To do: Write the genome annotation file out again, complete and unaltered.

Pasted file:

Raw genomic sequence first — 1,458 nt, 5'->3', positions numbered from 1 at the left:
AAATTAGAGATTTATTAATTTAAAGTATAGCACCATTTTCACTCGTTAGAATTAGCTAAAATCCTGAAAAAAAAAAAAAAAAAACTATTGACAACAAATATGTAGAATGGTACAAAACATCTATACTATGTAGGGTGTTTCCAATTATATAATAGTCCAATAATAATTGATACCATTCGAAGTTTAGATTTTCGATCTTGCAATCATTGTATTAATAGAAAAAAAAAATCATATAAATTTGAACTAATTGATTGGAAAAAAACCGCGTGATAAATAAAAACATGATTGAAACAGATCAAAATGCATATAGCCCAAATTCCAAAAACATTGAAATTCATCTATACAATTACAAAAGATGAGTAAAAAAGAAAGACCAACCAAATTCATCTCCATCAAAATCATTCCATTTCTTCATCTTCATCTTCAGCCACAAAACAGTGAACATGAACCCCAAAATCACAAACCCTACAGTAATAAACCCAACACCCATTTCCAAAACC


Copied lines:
Raw genomic sequence first — 1,458 nt, 5'->3', positions numbered from 1 at the left:
AAATTAGAGATTTATTAATTTAAAGTATAGCACCATTTTCACTCGTTAGAATTAGCTAAAATCCTGAAAAAAAAAAAAAAAAAACTATTGACAACAAATATGTAGAATGGTACAAAACATCTATACTATGTAGGGTGTTTCCAATTATATAATAGTCCAATAATAATTGATACCATTCGAAGTTTAGATTTTCGATCTTGCAATCATTGTATTAATAGAAAAAAAAAATCATATAAATTTGAACTAATTGATTGGAAAAAAACCGCGTGATAAATAAAAACATGATTGAAACAGATCAAAATGCATATAGCCCAAATTCCAAAAACATTGAAATTCATCTATACAATTACAAAAGATGAGTAAAAAAGAAAGACCAACCAAATTCATCTCCATCAAAATCATTCCATTTCTTCATCTTCATCTTCAGCCACAAAACAGTGAACATGAACCCCAAAATCACAAACCCTACAGTAATAAACCCAACACCCATTTCCAAAACC